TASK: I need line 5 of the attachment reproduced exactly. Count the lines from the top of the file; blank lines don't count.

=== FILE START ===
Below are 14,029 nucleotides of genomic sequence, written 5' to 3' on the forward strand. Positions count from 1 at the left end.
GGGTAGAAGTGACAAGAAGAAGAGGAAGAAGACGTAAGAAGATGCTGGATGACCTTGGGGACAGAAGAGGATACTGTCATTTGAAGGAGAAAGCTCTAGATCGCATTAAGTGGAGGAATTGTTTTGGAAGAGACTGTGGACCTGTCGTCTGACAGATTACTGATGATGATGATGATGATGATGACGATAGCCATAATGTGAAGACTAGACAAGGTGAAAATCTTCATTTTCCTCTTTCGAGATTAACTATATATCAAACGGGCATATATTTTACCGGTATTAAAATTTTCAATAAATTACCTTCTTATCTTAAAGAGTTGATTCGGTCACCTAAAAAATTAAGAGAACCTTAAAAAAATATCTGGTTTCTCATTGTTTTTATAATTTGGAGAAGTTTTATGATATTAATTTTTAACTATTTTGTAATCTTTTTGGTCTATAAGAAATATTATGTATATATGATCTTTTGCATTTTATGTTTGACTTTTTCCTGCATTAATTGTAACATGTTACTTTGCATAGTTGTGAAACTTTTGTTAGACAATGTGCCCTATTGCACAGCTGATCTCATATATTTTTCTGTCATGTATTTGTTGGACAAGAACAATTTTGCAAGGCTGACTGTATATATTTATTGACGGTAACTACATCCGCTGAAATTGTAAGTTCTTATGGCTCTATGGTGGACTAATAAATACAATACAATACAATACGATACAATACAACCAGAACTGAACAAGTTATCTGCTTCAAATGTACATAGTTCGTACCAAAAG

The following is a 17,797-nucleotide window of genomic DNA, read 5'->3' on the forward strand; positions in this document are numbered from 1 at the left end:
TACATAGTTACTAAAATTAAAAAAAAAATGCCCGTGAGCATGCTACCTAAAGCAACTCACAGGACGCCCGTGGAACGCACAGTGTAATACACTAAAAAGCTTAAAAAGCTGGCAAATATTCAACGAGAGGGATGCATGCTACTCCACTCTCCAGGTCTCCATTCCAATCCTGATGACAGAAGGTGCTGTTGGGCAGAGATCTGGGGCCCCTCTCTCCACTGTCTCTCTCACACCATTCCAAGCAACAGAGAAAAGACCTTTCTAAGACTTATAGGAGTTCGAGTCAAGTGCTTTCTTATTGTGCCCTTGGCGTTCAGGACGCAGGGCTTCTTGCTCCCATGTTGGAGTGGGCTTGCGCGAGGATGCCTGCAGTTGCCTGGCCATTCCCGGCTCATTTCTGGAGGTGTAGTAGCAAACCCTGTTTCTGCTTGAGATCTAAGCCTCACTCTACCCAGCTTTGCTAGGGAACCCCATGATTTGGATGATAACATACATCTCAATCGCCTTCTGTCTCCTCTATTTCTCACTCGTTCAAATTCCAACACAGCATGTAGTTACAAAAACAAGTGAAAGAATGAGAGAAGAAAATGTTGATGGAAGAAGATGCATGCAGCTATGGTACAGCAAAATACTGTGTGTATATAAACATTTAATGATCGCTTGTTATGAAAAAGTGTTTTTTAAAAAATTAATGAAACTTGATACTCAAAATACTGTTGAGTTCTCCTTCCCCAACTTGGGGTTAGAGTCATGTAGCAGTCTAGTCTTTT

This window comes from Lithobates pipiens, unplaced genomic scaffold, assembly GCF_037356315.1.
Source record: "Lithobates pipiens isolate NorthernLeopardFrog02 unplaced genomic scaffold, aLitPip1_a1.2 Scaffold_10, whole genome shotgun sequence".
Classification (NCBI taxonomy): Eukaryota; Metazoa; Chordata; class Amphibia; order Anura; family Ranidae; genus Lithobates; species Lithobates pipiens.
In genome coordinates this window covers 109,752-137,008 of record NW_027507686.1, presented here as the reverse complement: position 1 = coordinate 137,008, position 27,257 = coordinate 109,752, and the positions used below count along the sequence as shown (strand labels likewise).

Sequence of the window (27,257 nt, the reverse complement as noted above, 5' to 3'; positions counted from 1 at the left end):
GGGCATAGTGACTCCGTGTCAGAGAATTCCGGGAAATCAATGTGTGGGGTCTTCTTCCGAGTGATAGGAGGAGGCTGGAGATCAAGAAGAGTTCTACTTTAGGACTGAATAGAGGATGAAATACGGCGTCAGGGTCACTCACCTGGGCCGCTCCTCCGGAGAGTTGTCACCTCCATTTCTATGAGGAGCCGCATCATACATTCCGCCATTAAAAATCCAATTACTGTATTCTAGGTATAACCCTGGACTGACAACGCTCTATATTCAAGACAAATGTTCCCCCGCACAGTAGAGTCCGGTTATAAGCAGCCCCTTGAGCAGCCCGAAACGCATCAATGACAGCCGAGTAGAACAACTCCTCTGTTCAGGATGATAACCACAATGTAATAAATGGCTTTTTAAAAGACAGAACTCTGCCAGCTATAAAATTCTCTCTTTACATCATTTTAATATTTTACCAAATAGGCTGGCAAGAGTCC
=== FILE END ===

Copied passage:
This window comes from Lithobates pipiens, unplaced genomic scaffold, assembly GCF_037356315.1.